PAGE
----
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Are Canadians really connecting with environmental issues?

This week marks the release of the World Wildlife Fund’s 2014 Living Planet Report. It found that Canada has the 11th highest ecological footprint in the world, even though it ranks 37th in terms of population. Additionally, our Canadian lifestyle requires nearly 7 global hectares of resources per person, but the planet can only support 1.7 global hectares per person (a global hectare is about the size of a soccer field). As a nation we are consuming far more than our share. 

Contributing to the problem, in 2010, Canada ranked 15th of 17 countries for per capita greenhouse gas (GHG) emissions. Without further action, Canada will not meet its 2020 emissions targets agreed to in the 2009 Copenhagen Accord.

So are Canadians really connecting with environmental issues?  

Figure 1 highlights some of the attitudes of Canadians toward the environment.

 Figure 1: Environmental attitudes of Canadians 

environmental attitudes of Canadians

Sources: 1OECD, 2014; 2 Pembina Institute, 2014; 3The Guardian, 2014

While Canadians seem to be concerned about environmental issues, there certainly are some naysayers in our midst. Encouragingly, data from CIW’s Community Wellbeing Surveys reveal that most people, in the five communities we surveyed, agree they have a responsibility to help protect the environment (Figure 2).

Figure 2: Percentage of Community Wellbeing Survey respondents who agree they have a personal responsibility to protect the natural environment4Percentage of Community Wellbeing Survey respondents who agree they have a personal responsibility to protect the natural environment

4Based on a 7-point scale and includes respondents who stated they agree, strongly agree, and very strongly agree with the statement, “I have a personal responsibility to help protect the natural environment."

It is great that Canadians want to help, but are we willing to take action? Let’s take a closer look at our Community Wellbeing Survey data to see how people include environmental conservation in their daily lives. 

Household Environmental Practices

Most people regularly reduce, reuse, and recycle (see Figure 3). It is interesting to note that we recycle at higher rates than either reducing household waste or reusing materials – likely because it is easier. Consuming fewer goods – the best method to reduce household waste – and reusing materials require larger lifestyle changes for most people.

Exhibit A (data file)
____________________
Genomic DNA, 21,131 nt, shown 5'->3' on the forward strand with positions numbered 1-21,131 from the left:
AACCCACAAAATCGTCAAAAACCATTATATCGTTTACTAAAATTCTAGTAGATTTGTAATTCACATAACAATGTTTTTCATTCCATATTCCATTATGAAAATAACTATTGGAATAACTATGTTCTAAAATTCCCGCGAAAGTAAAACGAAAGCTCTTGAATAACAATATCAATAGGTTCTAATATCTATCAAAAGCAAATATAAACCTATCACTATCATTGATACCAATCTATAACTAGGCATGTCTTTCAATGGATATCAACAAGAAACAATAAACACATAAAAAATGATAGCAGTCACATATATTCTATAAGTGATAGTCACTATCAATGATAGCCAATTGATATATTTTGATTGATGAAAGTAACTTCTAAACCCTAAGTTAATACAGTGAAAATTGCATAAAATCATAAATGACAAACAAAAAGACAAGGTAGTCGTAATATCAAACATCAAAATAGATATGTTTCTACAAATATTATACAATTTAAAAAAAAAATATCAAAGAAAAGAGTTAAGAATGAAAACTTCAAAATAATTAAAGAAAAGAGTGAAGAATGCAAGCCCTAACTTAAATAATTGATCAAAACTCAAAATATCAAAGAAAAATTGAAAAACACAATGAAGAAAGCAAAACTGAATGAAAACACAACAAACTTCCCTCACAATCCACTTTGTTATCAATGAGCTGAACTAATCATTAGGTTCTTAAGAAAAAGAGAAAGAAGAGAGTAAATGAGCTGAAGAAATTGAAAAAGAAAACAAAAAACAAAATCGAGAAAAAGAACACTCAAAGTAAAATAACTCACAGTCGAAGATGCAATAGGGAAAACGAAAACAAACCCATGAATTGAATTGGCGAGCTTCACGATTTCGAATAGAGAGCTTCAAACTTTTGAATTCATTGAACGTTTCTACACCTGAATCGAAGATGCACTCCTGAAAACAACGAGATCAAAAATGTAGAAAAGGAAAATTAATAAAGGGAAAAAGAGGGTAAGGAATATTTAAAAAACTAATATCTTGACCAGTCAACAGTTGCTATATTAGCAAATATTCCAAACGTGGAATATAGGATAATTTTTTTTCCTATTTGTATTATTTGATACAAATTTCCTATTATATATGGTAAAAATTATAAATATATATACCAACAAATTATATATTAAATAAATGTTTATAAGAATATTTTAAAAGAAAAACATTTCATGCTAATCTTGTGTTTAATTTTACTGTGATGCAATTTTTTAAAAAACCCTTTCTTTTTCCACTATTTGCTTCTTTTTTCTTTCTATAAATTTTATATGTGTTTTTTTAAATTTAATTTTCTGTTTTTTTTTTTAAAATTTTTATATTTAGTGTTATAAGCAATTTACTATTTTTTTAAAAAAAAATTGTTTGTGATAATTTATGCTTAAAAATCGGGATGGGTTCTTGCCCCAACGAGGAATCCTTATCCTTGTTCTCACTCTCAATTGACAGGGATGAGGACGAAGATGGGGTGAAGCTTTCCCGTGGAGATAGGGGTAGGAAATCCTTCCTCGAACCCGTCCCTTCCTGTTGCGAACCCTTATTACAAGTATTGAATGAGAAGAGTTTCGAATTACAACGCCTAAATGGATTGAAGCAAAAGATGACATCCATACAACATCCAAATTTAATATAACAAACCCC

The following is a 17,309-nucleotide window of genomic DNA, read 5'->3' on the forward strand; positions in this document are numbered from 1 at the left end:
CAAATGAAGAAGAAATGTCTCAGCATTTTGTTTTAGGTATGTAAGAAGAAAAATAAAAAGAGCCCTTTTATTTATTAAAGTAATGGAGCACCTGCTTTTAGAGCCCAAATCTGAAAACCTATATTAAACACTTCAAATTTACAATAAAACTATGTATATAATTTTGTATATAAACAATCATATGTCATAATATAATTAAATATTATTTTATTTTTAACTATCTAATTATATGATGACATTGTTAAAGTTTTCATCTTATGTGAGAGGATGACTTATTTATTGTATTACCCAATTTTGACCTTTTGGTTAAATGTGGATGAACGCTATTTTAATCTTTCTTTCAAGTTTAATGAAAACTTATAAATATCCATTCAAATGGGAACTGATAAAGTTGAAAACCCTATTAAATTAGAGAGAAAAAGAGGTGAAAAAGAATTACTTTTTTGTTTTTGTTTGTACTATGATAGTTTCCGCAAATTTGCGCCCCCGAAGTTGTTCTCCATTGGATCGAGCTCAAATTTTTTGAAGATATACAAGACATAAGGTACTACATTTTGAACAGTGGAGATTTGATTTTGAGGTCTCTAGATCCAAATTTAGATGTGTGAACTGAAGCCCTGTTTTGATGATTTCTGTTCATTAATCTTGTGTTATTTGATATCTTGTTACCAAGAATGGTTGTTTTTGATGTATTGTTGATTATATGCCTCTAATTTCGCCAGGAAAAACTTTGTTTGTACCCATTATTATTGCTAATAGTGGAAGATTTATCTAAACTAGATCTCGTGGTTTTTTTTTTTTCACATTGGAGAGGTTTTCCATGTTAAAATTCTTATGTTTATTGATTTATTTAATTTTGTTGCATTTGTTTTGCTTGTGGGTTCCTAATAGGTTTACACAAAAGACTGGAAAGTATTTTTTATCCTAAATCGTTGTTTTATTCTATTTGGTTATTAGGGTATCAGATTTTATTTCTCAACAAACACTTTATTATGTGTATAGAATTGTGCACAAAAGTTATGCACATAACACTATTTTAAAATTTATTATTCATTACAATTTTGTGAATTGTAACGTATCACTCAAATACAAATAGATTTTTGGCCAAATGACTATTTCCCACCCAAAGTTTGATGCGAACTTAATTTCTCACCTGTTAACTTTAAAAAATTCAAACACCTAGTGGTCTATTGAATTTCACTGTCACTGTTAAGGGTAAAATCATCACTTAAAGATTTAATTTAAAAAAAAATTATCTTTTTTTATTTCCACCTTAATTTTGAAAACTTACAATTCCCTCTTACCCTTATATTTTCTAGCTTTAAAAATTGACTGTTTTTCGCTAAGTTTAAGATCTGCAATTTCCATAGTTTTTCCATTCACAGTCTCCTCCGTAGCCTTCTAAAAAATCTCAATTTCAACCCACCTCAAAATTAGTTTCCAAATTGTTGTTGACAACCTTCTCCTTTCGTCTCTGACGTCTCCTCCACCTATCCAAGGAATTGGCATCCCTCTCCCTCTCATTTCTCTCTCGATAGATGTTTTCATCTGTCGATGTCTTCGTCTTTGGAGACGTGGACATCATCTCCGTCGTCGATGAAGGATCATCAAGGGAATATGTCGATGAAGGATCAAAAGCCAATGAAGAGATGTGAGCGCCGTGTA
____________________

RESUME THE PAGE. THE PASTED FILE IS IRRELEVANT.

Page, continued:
We challenge Canadians to be as conscious of the first 2R’s as the last. 

Figure 3: Percentage of Community Wellbeing Survey respondents who regularly reduce, reuse, and recycle materials5

Percentage of Community Wellbeing Survey respondents who regularly reduce, reuse, and recycle materials

5Based on a 5-point scale and includes respondents who stated they regularly, quite often, and all of the time participate in the environmental practice.

Getting Around

Next we look at how many people regularly use a different form of transportation other than driving a car (see Figure 4). In the five communities surveyed, only about one-third of residents regularly use alternative transportation modes, with the exception of Victoria at 54%, which has a more temperate climate.

Although not everyone has access to public transportation or safe and convenient walking or cycling routes, 81% of Canadians live in urban areas suggesting that most of us have some choice in our method of transportation.

Public transportation can be inconvenient or inaccessible for some citizens. Governments need to address public transit issues before more Canadians will be able to reduce car dependency and resulting GHG emissions.

Figure 4: Percentage of Community Wellbeing Survey respondents who regularly walk, bike, or take public transit, rather than drive their car6

Percentage of Community Wellbeing Survey respondents who regularly walk, bike, or take public transit, rather than drive their car

6Based on a 5-point scale and includes respondents who stated they regularly, quite often, and all of the time use an alternative form of transportation such as walking, biking, or taking public transit.

Municipal government policies creating positive change

Throughout Canada, local governments are creating policies with the environment in mind. Figure 5 provides a few great examples of environmentally progressive municipal policies and practices.

Figure 5: How local governments are working toward environmental sustainability7

How local governments are working toward environmental sustainability

Sources: 1FCM Sustainable Communities Awards 2 City of Toronto 3City of Whitehorse4Canadian Partnership for Children's Health & Environment

Connecting the Environment with our Wellbeing

The environment is the foundation of all human societies and the source of our sustained wellbeing. That is why the CIW measures and track changes in this area of our lives. Since Canadians really are connecting with environmental issues, we need to follow this with action at both the individual and societal level. Individually, people can incorporate good environmental practices in their daily lives. If you aren’t sure where to start, calculate your ecological footprint and get some ideas on what you can do to reduce it.

Even with lifestyle changes though, Canadians can’t do it alone. We need government policies that have an impact on the areas that are beyond individual reach.

We need to put pressure on all levels of government to connect the environment with other policy areas like transportation, if we are to strengthen environmental policies and practices. Our wellbeing depends upon it.

How do you plan to reduce your ecological footprint? What progressive environmental projects are underway in your community? Tweet @ciwnetwork #wellbeing

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